Annecy Animation Festival – the historical background

        Category: # 6 Autumn 1983 | Article posted on: December 26, 2009

Another new idea this year was a display of film making equipment. Britain was well represented amongst the manufacturers who included Neilson-Hordell with a video rostrum. Peter Neilson, a former animator and special effects man himself, invited a couple of animators to try out his rostrum for themselves and in the space of half an hour, an international mini epic was completed. It described the efforts of a cut out paper bird to land on a red tree which persisted in growing bigger and bigger. The great value of the video was that the results could be viewed immediately and had there been more time, no doubt the theme could have been expanded.

THEM by Bill Mather of Great Britain was originally produced for the BBC’s INNES BOOK OF RECORDS show.

Other manufacturers showed almost anything one could want in order to make an animated film from paper and pencils to cameras. A young Dutch animator, Hans Perk had brought samples of a moderately priced animation disc of novel design which he was manufacturing and which he hoped to export. A number of distributors offered advice and expressed an interest and it will probably be available in Britain soon. For anyone wishing to set up an animation studio from scratch or to invest in the very latest equipment, the festival provided a most useful introduction to the main manufacturers.

In addition to viewing the films, any festival is an excellent place to meet animators and film people from all over the world. Indeed as one person said to me, “Who needs politicians? Leave it to the animators to cement international relations”. With only language as a barrier, East could be seen talking to West, Atlantic to Pacific, totalitarian to democrat and black to white with none of the inhibitions with which politicians like to burden us. A common interest and the unique communication qualities of animation was all that was needed. News of films in production, availability of lobs and international animation gossip of all kinds was exchanged in the cafes and bars so thoughtfully provided in the Bonlieu. New friendships could be made, old friendships renewed, exchange visits arranged and parties organised.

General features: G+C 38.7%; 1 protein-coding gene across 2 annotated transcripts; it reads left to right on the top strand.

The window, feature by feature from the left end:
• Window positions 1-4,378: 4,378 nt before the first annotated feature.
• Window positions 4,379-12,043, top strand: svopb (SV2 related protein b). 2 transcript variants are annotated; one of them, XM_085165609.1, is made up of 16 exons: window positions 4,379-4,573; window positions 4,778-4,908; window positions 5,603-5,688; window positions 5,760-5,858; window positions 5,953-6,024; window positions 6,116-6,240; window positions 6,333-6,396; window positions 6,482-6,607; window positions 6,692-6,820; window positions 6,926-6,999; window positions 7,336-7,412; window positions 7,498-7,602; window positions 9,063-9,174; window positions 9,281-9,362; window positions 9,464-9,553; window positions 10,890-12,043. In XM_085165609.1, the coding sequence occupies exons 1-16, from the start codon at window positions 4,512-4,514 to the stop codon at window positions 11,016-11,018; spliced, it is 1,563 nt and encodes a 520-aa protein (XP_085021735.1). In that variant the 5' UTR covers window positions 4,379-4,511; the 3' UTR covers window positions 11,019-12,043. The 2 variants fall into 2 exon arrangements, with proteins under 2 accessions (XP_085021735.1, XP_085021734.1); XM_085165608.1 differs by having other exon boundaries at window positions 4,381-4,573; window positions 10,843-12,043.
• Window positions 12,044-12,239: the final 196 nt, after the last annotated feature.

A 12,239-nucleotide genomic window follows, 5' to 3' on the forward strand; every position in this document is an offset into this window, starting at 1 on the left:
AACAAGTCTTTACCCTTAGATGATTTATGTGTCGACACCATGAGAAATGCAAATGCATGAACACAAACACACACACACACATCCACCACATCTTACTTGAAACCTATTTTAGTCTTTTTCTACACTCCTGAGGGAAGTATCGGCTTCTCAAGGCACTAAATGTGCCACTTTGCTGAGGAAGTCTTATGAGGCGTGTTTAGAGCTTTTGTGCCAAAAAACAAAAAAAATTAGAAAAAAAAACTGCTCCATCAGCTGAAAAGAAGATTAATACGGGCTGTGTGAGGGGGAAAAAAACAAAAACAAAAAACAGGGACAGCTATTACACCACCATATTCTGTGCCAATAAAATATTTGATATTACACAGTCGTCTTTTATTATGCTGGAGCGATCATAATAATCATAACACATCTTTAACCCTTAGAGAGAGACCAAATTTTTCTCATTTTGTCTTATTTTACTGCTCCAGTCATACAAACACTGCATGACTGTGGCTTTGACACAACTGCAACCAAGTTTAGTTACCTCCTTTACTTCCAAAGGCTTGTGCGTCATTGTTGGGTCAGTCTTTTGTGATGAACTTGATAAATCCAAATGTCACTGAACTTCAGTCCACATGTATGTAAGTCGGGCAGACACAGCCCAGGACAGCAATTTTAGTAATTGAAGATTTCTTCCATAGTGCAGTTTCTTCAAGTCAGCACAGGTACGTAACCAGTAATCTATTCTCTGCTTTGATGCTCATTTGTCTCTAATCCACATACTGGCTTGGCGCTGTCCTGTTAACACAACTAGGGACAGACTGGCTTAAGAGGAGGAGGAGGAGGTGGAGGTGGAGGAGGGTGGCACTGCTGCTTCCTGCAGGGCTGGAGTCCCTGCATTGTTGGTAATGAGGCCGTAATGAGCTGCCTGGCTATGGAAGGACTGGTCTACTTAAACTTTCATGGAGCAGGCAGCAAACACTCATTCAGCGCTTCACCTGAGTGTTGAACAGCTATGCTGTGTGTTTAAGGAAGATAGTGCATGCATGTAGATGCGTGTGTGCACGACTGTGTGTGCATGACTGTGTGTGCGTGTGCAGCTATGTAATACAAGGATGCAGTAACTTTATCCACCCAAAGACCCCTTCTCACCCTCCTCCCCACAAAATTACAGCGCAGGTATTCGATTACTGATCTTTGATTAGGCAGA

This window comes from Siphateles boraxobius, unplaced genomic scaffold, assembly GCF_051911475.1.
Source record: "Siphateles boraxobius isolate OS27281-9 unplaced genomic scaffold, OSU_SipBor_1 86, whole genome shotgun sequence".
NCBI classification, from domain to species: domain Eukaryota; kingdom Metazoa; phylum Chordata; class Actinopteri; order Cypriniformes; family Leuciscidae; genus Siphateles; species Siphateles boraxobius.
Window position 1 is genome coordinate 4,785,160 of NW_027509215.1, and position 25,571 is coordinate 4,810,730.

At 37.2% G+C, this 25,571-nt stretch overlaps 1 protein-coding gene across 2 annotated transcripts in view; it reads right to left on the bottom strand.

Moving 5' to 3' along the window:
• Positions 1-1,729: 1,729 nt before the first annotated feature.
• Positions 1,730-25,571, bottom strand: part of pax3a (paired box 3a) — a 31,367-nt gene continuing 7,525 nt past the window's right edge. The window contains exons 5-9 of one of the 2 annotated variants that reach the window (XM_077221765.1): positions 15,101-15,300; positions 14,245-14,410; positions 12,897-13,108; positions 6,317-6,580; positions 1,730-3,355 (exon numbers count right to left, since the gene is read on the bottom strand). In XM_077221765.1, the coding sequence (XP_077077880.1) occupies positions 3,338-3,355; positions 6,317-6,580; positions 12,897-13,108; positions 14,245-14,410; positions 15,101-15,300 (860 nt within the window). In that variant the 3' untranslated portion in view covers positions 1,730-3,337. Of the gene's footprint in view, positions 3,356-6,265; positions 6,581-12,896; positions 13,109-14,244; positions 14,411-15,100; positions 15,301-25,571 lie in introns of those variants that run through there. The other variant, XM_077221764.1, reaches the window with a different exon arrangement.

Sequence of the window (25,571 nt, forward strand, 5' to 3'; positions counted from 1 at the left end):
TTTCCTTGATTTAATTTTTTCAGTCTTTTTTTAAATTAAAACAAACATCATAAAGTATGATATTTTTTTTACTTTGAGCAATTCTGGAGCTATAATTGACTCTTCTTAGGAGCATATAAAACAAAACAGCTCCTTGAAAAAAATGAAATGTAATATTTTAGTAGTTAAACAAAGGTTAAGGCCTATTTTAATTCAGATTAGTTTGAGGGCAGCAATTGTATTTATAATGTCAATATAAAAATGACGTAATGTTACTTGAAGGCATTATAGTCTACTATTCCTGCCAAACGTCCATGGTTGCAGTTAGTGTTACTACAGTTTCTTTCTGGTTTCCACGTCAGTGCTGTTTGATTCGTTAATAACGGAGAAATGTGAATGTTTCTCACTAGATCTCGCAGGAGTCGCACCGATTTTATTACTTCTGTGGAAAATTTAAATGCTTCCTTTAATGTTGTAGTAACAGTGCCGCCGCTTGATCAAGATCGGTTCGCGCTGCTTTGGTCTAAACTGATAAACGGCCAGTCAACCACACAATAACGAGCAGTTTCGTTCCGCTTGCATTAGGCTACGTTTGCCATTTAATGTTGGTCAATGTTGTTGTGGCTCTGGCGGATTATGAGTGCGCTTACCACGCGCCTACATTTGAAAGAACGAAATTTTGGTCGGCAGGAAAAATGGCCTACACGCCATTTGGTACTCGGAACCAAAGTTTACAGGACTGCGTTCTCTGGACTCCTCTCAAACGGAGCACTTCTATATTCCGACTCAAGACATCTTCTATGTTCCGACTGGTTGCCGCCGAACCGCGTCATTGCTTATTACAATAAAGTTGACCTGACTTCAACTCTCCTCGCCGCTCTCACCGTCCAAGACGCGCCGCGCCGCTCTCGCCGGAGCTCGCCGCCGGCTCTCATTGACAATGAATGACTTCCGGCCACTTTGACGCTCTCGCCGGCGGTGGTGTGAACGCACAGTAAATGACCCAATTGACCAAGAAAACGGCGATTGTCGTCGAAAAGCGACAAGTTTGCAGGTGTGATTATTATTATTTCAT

CHRONOPOLIS by Piotr Kalmer. This puppet film defies meaningful summarisation of the plot because of the complexity of the images and ideas within it.

The last event of the festival was a superb reception given jointly by the town of Annecy and JICA for all participants in the festival. It was the towns and organisers way of thanking everyone for coming and bidding everyone au revoir. The reception was held in the courtyard of the castle which was illuminated for the occasion by flaming torches. It began at 11.30 p.m. and was still going on after 3.30. Food as only the French can prepare it together with ample wine added to the wonderful atmosphere of the moon and torch lit castle. The mayor of Annecy and the board members of JICA circulated freely with a word for everyone. The reception made a fitting end to a marvellous festival.

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Originally printed in Animator’s newsletter Issue 6 (Autumn 1983)